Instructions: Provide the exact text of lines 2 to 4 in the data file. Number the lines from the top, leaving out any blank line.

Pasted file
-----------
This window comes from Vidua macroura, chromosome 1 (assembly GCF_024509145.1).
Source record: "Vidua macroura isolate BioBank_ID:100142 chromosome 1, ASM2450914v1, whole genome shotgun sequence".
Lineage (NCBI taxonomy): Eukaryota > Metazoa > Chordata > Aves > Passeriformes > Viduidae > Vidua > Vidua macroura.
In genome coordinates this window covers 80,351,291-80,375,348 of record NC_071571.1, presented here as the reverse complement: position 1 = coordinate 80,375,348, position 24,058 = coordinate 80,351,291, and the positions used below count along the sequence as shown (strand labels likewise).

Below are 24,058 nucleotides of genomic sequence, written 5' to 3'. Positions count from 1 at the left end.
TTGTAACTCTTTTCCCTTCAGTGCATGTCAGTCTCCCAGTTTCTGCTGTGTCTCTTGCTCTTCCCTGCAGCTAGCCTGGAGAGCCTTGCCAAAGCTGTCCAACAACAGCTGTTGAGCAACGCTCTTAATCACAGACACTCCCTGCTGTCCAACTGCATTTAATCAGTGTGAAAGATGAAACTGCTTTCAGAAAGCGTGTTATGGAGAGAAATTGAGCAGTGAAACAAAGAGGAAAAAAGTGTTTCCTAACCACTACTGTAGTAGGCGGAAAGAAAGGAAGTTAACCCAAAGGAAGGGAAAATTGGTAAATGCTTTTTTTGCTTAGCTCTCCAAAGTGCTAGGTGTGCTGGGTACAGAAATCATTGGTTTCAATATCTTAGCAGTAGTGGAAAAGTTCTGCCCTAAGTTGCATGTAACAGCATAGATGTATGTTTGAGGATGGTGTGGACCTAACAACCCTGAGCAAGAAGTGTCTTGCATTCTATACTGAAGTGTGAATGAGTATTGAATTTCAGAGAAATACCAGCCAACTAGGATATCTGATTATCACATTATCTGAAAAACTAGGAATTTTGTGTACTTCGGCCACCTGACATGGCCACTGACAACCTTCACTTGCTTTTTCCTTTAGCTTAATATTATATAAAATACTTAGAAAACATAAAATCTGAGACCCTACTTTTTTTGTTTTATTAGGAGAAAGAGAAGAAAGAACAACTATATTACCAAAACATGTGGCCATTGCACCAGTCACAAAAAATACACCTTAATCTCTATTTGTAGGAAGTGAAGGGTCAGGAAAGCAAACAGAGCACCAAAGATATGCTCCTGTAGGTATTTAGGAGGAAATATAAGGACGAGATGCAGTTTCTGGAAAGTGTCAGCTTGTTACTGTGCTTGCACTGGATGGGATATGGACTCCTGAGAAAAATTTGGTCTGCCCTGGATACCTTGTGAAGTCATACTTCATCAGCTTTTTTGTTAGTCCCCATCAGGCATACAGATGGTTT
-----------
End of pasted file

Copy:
Source record: "Vidua macroura isolate BioBank_ID:100142 chromosome 1, ASM2450914v1, whole genome shotgun sequence".
Lineage (NCBI taxonomy): Eukaryota > Metazoa > Chordata > Aves > Passeriformes > Viduidae > Vidua > Vidua macroura.
In genome coordinates this window covers 80,351,291-80,375,348 of record NC_071571.1, presented here as the reverse complement: position 1 = coordinate 80,375,348, position 24,058 = coordinate 80,351,291, and the positions used below count along the sequence as shown (strand labels likewise).